If the RFID in my new passport is unreadable, will I be unable to fly?

If the RFID in my new passport is unreadable, will I be unable to fly?

I’ll be traveling next month so I have to be sure. The passport may have been bent. I’m considering just taking it to the airport and checking it’s functionality. The last page states the electronics are “sensitive” but I don’t know how sensitive.


Won’t be a problem, although it could slow you down a little. Actually, given recent security concerns, you might be better off if it was unreadable.

I’ve flown quite a bit internationally in the past few years, and I have yet to see an airport that requires the RFID be read. It is required at many places (including the US) that the passport be machine readable, but that just means that the two lines of code at the bottom of your identification page can be swiped through an optical reader.

You should have no problem at all unless there is substantial damage to your passport, like you ran it through the wash or it is apparent that it was tampered.

I don’t think other countries can read them. Maybe Canada, but I doubt it. And the US can’t keep a citizen out on your return, so that’s not an issue. Might take a few extra minutes, but it’s nothing to worry about.

Some people ruin their chips on purpose, or so I have heard.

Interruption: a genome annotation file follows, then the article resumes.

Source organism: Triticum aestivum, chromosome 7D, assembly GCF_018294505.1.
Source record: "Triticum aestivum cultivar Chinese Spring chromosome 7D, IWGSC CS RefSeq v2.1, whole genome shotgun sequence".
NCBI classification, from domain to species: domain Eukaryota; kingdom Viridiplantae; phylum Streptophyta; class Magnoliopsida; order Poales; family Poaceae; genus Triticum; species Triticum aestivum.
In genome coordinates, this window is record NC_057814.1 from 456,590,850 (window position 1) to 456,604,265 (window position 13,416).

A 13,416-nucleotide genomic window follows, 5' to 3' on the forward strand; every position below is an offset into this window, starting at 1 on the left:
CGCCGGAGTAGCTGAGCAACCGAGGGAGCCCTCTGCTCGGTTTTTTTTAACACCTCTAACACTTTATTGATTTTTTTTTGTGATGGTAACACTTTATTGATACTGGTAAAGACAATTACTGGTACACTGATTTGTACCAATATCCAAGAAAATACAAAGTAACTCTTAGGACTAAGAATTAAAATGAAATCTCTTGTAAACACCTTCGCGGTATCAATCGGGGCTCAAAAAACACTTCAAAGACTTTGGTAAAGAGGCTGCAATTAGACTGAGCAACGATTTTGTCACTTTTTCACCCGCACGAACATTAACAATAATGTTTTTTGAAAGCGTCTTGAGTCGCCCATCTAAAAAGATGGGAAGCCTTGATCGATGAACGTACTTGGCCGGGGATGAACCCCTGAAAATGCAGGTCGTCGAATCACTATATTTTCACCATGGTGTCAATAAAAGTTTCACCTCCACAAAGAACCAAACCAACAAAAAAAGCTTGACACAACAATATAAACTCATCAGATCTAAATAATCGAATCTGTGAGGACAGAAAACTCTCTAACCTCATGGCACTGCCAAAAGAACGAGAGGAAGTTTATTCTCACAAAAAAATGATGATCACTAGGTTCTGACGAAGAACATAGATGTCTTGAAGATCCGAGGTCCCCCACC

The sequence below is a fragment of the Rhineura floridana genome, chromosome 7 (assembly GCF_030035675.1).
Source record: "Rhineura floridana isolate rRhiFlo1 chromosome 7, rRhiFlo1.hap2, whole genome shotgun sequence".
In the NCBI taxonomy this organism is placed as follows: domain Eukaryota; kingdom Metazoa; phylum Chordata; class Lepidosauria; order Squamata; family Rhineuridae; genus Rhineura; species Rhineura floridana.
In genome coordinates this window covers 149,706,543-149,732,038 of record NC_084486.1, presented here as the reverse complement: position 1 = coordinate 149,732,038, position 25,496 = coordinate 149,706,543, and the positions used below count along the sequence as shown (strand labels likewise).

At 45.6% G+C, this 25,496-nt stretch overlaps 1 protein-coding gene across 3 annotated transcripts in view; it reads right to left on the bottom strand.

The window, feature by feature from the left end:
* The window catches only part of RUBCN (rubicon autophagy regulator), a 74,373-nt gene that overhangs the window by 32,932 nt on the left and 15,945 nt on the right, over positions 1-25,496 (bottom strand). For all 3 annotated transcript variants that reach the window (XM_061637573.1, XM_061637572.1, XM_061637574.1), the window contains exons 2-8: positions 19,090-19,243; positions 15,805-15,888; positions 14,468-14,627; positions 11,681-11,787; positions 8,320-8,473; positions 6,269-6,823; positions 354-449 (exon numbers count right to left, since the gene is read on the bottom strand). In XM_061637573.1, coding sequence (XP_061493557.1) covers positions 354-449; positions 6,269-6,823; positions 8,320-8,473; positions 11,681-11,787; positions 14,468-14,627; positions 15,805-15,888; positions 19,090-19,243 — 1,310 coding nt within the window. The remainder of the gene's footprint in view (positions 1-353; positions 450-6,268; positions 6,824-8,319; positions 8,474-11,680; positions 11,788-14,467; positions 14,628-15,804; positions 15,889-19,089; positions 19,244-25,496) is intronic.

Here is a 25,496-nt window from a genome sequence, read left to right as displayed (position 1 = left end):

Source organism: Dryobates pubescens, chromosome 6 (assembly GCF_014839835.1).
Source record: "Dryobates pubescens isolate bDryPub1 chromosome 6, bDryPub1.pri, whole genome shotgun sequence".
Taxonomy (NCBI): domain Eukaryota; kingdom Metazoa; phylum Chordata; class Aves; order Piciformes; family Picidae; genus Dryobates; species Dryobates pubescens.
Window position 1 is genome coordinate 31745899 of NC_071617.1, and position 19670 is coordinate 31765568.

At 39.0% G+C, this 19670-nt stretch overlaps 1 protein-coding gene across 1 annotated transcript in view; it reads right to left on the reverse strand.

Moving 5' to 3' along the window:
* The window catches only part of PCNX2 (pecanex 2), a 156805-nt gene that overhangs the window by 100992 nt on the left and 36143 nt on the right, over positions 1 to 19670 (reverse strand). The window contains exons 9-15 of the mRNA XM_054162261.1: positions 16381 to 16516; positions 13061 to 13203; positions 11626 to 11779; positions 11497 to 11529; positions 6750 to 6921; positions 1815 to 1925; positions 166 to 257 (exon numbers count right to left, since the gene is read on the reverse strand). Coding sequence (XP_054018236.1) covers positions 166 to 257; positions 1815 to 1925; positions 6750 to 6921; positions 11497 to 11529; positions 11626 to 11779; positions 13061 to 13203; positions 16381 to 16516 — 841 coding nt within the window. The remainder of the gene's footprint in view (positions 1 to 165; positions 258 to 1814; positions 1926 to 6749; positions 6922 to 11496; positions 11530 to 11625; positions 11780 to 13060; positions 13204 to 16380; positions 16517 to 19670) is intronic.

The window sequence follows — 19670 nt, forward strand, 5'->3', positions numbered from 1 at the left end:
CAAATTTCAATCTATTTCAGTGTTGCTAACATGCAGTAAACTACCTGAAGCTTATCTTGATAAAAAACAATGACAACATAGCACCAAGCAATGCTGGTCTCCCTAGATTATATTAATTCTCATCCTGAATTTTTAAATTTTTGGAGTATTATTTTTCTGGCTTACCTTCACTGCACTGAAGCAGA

I wouldn’t exactly consider an article written in April 2005 to be the authoritative source for “recent security concerns,” especially regarding anything of a technical nature.

Since that article, for example, the US has issued RFID passports employing Basic Access Control and RF shield covers. Whether or not one considers that secure enough is dependant on a personal level of paranoia, I suppose.

I am quite sure that the passport is just as good even if the RFID does not work. The RFID is just for their convenience. In fact, I read somewhere (on the internet) instructions on how to disable the RFID whithout damaging the passport. If I remember correctly it just involved a blow with a hammer to that page in such a way that it would disable the guts but would not damage the cover.

I don’t think my passport even has an RFID chip; it’s too old. But I travel on it anyhow.

Here’s a fresh article about RFID passports that some people might find interesting. While it’s a UK article, the same system is widely used. (So that countries can use the same scanners, etc.)

As for this particular thread, note the statement:

“Last year it was revealed that RFID chips only have a two year warranty, despite being issued in documents designed to last for ten years.”

I.e., they are expecting a small percentage of them to naturally fail.